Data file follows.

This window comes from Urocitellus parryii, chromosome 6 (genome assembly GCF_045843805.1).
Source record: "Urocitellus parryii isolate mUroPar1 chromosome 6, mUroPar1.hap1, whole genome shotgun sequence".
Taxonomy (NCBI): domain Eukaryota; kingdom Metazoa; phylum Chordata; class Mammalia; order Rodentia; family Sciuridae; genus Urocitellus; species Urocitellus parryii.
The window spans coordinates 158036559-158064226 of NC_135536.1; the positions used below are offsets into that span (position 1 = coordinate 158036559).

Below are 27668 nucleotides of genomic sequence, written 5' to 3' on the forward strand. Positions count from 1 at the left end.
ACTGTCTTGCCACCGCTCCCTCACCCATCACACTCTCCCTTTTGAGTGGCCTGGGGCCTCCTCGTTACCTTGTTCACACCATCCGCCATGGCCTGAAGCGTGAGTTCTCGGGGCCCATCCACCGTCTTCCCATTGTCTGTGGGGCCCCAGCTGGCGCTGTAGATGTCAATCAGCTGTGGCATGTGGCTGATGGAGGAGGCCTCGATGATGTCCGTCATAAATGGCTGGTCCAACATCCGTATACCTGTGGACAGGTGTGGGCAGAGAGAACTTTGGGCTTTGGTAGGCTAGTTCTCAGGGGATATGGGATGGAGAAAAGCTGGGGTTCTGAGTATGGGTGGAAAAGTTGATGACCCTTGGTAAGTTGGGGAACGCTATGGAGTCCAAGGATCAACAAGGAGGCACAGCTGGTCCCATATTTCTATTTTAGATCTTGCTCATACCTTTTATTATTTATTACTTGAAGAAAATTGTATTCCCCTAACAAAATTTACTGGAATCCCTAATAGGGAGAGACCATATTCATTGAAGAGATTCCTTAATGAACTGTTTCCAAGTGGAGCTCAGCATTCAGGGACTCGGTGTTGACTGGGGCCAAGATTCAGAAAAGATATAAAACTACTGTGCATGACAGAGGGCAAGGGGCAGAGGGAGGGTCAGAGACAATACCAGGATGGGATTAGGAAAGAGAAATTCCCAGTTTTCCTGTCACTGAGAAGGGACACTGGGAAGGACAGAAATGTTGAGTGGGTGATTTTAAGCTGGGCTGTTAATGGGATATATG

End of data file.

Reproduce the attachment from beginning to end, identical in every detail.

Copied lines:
This window comes from Urocitellus parryii, chromosome 6 (genome assembly GCF_045843805.1).
Source record: "Urocitellus parryii isolate mUroPar1 chromosome 6, mUroPar1.hap1, whole genome shotgun sequence".
Taxonomy (NCBI): domain Eukaryota; kingdom Metazoa; phylum Chordata; class Mammalia; order Rodentia; family Sciuridae; genus Urocitellus; species Urocitellus parryii.
The window spans coordinates 158036559-158064226 of NC_135536.1; the positions used below are offsets into that span (position 1 = coordinate 158036559).

Below are 27668 nucleotides of genomic sequence, written 5' to 3' on the forward strand. Positions count from 1 at the left end.
ACTGTCTTGCCACCGCTCCCTCACCCATCACACTCTCCCTTTTGAGTGGCCTGGGGCCTCCTCGTTACCTTGTTCACACCATCCGCCATGGCCTGAAGCGTGAGTTCTCGGGGCCCATCCACCGTCTTCCCATTGTCTGTGGGGCCCCAGCTGGCGCTGTAGATGTCAATCAGCTGTGGCATGTGGCTGATGGAGGAGGCCTCGATGATGTCCGTCATAAATGGCTGGTCCAACATCCGTATACCTGTGGACAGGTGTGGGCAGAGAGAACTTTGGGCTTTGGTAGGCTAGTTCTCAGGGGATATGGGATGGAGAAAAGCTGGGGTTCTGAGTATGGGTGGAAAAGTTGATGACCCTTGGTAAGTTGGGGAACGCTATGGAGTCCAAGGATCAACAAGGAGGCACAGCTGGTCCCATATTTCTATTTTAGATCTTGCTCATACCTTTTATTATTTATTACTTGAAGAAAATTGTATTCCCCTAACAAAATTTACTGGAATCCCTAATAGGGAGAGACCATATTCATTGAAGAGATTCCTTAATGAACTGTTTCCAAGTGGAGCTCAGCATTCAGGGACTCGGTGTTGACTGGGGCCAAGATTCAGAAAAGATATAAAACTACTGTGCATGACAGAGGGCAAGGGGCAGAGGGAGGGTCAGAGACAATACCAGGATGGGATTAGGAAAGAGAAATTCCCAGTTTTCCTGTCACTGAGAAGGGACACTGGGAAGGACAGAAATGTTGAGTGGGTGATTTTAAGCTGGGCTGTTAATGGGATATATG